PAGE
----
Now that the omikron variant is taking over the world, hospitals in all kinds of countries are in trouble. Due to the rapid influx of patients, but also due to the lack of sick nurses. Respirators and IC beds are no longer the bottleneck, but the availability of staff. Everyone is looking for nurses to increase capacity. Dutch hospitals have already played with plans to bring in foreign nurses by plane to relieve the worst emergency. It failed. Are other countries already succeeding in bringing in foreign workers and thus in sustaining health care?
In any case, the Netherlands employed few foreign nurses in the health field, according to figures from the Organization for Economic Co-operation and Development (OECD) on the origin of nurses. The OECD looks at the country where a person was educated, not the nationality itself. Of nurses working in the Netherlands, a total of 1.3 per cent have received training in another country. The majority of them come from Belgium and speak Dutch. In addition, a handful of nurses work in the Netherlands with training in Suriname and Germany, but the numbers are negligible.
There are many more foreign nurses working in Anglo-Saxon countries. In the UK, over 16% of nurses received training in another country. In New Zealand and Australia, which exchange staff, the percentages are even higher.
The percentage of nurses of foreign origin is also remarkably high in Switzerland. French-speaking, German-speaking and Italian-speaking nurses can easily find a job in Switzerland thanks to the language. Switzerland is also a popular country due to the higher wages in the country.
In most OECD countries, however, the percentage of foreign health workers is much lower. The situation is better compared to that of small neighboring countries like Belgium and Denmark. In Belgium, which can attract French nurses in addition to Dutch nurses, 4.1% come from foreign training. In Denmark, where staff from neighboring Scandinavian countries join, this percentage is 1.9%.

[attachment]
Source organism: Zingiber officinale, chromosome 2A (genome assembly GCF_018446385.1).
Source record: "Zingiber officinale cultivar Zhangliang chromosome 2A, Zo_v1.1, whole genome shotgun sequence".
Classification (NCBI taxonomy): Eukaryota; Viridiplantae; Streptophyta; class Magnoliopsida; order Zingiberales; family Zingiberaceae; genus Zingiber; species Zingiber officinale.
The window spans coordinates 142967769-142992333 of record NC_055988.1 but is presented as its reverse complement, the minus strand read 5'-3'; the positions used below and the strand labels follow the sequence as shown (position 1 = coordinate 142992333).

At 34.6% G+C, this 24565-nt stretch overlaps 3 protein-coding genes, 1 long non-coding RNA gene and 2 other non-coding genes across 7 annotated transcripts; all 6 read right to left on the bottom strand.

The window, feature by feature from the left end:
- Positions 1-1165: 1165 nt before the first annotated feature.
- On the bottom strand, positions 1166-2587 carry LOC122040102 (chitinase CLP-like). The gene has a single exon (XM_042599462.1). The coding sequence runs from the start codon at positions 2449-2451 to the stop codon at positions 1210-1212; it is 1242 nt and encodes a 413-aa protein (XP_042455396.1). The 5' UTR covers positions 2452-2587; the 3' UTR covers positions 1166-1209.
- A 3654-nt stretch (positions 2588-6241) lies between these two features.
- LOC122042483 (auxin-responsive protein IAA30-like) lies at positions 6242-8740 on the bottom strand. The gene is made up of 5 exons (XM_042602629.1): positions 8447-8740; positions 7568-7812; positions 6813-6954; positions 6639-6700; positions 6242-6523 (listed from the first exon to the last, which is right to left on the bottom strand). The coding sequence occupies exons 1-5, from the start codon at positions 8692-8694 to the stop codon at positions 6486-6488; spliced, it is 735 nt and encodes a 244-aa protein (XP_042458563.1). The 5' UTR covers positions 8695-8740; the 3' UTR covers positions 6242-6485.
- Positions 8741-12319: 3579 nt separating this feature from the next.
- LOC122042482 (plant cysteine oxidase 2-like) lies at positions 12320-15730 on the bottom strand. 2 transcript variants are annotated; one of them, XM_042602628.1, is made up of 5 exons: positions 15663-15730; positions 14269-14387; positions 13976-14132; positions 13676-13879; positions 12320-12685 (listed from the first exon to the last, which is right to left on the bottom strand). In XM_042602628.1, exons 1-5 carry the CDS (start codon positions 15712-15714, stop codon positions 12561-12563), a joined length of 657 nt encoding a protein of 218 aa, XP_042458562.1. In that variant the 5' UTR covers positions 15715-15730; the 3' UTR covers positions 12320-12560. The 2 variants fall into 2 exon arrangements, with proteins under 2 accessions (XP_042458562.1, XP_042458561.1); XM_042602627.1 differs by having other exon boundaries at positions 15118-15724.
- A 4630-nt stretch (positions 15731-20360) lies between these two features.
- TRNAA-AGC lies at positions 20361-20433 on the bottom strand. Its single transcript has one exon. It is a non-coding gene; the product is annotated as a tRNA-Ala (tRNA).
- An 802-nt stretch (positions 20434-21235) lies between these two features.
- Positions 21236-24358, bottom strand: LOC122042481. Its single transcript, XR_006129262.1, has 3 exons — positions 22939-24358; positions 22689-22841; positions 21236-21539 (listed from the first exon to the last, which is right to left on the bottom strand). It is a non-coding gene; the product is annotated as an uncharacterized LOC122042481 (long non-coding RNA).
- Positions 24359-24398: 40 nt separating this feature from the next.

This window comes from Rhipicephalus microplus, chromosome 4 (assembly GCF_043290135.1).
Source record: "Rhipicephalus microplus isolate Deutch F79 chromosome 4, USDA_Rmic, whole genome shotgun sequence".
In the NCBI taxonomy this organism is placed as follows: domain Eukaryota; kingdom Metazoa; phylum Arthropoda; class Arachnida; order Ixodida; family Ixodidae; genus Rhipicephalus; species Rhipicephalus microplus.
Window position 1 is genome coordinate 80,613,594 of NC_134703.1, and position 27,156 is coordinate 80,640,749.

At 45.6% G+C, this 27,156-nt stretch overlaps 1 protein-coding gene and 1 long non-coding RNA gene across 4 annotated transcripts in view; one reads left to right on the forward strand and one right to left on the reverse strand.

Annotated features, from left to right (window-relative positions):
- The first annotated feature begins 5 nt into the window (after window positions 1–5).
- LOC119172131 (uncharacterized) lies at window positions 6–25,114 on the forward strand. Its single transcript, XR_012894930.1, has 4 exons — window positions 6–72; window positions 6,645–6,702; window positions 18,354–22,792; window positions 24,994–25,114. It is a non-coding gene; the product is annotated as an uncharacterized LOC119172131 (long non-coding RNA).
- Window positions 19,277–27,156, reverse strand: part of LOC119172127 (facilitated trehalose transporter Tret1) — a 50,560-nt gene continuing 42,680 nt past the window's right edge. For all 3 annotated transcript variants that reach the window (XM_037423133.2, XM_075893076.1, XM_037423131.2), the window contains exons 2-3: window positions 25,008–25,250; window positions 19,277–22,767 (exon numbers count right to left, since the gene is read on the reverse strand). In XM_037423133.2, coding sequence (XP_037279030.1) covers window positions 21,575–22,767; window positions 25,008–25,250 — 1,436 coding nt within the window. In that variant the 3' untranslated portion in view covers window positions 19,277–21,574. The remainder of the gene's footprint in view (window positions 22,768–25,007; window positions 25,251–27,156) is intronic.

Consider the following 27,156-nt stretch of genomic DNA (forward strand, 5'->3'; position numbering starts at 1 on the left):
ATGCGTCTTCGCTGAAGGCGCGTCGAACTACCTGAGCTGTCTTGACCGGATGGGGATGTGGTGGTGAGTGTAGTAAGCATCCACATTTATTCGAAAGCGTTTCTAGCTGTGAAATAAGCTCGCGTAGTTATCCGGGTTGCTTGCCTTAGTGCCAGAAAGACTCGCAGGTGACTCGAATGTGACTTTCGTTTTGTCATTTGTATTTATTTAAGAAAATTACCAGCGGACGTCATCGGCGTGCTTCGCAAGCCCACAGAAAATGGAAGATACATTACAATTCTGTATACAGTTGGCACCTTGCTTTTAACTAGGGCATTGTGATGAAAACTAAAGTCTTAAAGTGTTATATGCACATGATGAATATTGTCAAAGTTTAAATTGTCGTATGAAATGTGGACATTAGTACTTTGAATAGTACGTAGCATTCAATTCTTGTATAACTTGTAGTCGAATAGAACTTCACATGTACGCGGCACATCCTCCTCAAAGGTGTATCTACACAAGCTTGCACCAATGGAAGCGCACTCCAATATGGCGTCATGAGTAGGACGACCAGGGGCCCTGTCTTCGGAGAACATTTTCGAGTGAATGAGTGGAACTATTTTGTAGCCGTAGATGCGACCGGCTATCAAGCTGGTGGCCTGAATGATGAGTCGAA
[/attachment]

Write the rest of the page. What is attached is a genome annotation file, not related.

Although the percentage of foreign workers in the Netherlands has increased slightly over the past five years, little has really changed compared to 2010. In Belgium and Germany, the proportion of foreign workers is steadily increasing. With special recruitment programs for students and language courses, some countries are increasing enrollment, according to an OECD report from November 2021.
The UK has, especially in the years leading up to Brexit, recruited Filipino nurses on a large scale. The Philippines has had a deliberate policy of training nurses to work in other countries for years. Two-thirds of the 166,000 Filipino nurses work in the United States. Over 30,000 nurses of Filipino descent work in the UK, 11.5,000 in Canada and about 9.5,000 in Australia. The share is slightly lower in Europe, but the highest in Norway.
Norway has also invested in training and increasing wages over the past five years to address health care shortages, and is seen as a fairly successful example by the OECD. But the Norwegians are still grappling with a staff shortage and must hope that the increase in hospital admissions will remain manageable in the weeks to come.
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